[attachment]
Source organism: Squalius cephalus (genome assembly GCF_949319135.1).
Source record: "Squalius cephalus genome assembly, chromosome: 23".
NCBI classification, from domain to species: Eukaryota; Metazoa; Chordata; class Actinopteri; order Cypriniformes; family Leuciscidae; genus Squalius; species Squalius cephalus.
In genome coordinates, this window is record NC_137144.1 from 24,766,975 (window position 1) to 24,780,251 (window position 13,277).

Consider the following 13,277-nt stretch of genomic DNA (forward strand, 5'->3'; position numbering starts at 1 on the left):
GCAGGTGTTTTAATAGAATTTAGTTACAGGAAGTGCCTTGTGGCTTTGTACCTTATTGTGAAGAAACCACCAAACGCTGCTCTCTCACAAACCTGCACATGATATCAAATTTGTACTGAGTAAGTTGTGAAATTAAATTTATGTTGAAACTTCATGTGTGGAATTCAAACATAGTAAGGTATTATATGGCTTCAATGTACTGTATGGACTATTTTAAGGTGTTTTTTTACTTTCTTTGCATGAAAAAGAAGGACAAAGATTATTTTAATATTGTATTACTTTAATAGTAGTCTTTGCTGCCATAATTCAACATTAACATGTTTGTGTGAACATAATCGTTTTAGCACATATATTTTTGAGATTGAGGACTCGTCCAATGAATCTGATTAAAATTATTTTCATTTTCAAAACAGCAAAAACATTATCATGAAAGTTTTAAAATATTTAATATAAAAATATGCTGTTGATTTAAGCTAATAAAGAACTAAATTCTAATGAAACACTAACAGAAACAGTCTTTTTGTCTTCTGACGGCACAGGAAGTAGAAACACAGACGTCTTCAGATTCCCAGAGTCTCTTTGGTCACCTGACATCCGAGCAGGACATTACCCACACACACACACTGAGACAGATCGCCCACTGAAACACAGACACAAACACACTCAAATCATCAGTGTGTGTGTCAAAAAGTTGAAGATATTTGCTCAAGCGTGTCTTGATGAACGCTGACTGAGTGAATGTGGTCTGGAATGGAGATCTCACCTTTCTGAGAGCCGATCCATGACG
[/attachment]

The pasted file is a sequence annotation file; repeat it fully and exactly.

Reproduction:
Source organism: Squalius cephalus (genome assembly GCF_949319135.1).
Source record: "Squalius cephalus genome assembly, chromosome: 23".
NCBI classification, from domain to species: Eukaryota; Metazoa; Chordata; class Actinopteri; order Cypriniformes; family Leuciscidae; genus Squalius; species Squalius cephalus.
In genome coordinates, this window is record NC_137144.1 from 24,766,975 (window position 1) to 24,780,251 (window position 13,277).

Consider the following 13,277-nt stretch of genomic DNA (forward strand, 5'->3'; position numbering starts at 1 on the left):
GCAGGTGTTTTAATAGAATTTAGTTACAGGAAGTGCCTTGTGGCTTTGTACCTTATTGTGAAGAAACCACCAAACGCTGCTCTCTCACAAACCTGCACATGATATCAAATTTGTACTGAGTAAGTTGTGAAATTAAATTTATGTTGAAACTTCATGTGTGGAATTCAAACATAGTAAGGTATTATATGGCTTCAATGTACTGTATGGACTATTTTAAGGTGTTTTTTTACTTTCTTTGCATGAAAAAGAAGGACAAAGATTATTTTAATATTGTATTACTTTAATAGTAGTCTTTGCTGCCATAATTCAACATTAACATGTTTGTGTGAACATAATCGTTTTAGCACATATATTTTTGAGATTGAGGACTCGTCCAATGAATCTGATTAAAATTATTTTCATTTTCAAAACAGCAAAAACATTATCATGAAAGTTTTAAAATATTTAATATAAAAATATGCTGTTGATTTAAGCTAATAAAGAACTAAATTCTAATGAAACACTAACAGAAACAGTCTTTTTGTCTTCTGACGGCACAGGAAGTAGAAACACAGACGTCTTCAGATTCCCAGAGTCTCTTTGGTCACCTGACATCCGAGCAGGACATTACCCACACACACACACTGAGACAGATCGCCCACTGAAACACAGACACAAACACACTCAAATCATCAGTGTGTGTGTCAAAAAGTTGAAGATATTTGCTCAAGCGTGTCTTGATGAACGCTGACTGAGTGAATGTGGTCTGGAATGGAGATCTCACCTTTCTGAGAGCCGATCCATGACG